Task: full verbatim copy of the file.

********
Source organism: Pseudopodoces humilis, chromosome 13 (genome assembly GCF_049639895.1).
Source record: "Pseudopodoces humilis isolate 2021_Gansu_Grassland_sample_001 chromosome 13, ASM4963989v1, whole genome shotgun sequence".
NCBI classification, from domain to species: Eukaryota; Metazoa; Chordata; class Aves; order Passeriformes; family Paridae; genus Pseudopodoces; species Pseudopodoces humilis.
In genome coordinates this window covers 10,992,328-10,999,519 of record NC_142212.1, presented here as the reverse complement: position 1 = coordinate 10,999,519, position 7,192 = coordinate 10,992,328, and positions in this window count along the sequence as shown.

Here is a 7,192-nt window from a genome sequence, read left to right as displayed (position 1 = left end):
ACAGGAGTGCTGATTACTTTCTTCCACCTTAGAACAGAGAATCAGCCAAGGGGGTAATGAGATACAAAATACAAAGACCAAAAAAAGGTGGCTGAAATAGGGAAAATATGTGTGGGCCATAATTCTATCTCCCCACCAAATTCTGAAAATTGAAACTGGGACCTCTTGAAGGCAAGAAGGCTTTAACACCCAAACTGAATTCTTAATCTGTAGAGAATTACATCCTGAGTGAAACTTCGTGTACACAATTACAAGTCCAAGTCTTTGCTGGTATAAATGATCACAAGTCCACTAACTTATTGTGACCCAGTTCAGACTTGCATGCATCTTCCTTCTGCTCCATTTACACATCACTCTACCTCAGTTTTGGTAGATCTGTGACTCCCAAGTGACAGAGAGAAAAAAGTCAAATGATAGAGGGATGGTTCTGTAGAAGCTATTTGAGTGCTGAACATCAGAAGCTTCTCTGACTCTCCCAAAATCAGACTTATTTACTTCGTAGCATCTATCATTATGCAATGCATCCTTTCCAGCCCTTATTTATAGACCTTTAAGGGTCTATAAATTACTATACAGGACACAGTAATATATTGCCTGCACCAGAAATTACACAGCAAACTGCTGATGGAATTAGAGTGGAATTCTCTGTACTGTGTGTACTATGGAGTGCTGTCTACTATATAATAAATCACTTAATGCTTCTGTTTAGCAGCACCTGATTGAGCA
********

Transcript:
Source organism: Pseudopodoces humilis, chromosome 13 (genome assembly GCF_049639895.1).
Source record: "Pseudopodoces humilis isolate 2021_Gansu_Grassland_sample_001 chromosome 13, ASM4963989v1, whole genome shotgun sequence".
NCBI classification, from domain to species: Eukaryota; Metazoa; Chordata; class Aves; order Passeriformes; family Paridae; genus Pseudopodoces; species Pseudopodoces humilis.
In genome coordinates this window covers 10,992,328-10,999,519 of record NC_142212.1, presented here as the reverse complement: position 1 = coordinate 10,999,519, position 7,192 = coordinate 10,992,328, and positions in this window count along the sequence as shown.

Here is a 7,192-nt window from a genome sequence, read left to right as displayed (position 1 = left end):
ACAGGAGTGCTGATTACTTTCTTCCACCTTAGAACAGAGAATCAGCCAAGGGGGTAATGAGATACAAAATACAAAGACCAAAAAAAGGTGGCTGAAATAGGGAAAATATGTGTGGGCCATAATTCTATCTCCCCACCAAATTCTGAAAATTGAAACTGGGACCTCTTGAAGGCAAGAAGGCTTTAACACCCAAACTGAATTCTTAATCTGTAGAGAATTACATCCTGAGTGAAACTTCGTGTACACAATTACAAGTCCAAGTCTTTGCTGGTATAAATGATCACAAGTCCACTAACTTATTGTGACCCAGTTCAGACTTGCATGCATCTTCCTTCTGCTCCATTTACACATCACTCTACCTCAGTTTTGGTAGATCTGTGACTCCCAAGTGACAGAGAGAAAAAAGTCAAATGATAGAGGGATGGTTCTGTAGAAGCTATTTGAGTGCTGAACATCAGAAGCTTCTCTGACTCTCCCAAAATCAGACTTATTTACTTCGTAGCATCTATCATTATGCAATGCATCCTTTCCAGCCCTTATTTATAGACCTTTAAGGGTCTATAAATTACTATACAGGACACAGTAATATATTGCCTGCACCAGAAATTACACAGCAAACTGCTGATGGAATTAGAGTGGAATTCTCTGTACTGTGTGTACTATGGAGTGCTGTCTACTATATAATAAATCACTTAATGCTTCTGTTTAGCAGCACCTGATTGAGCA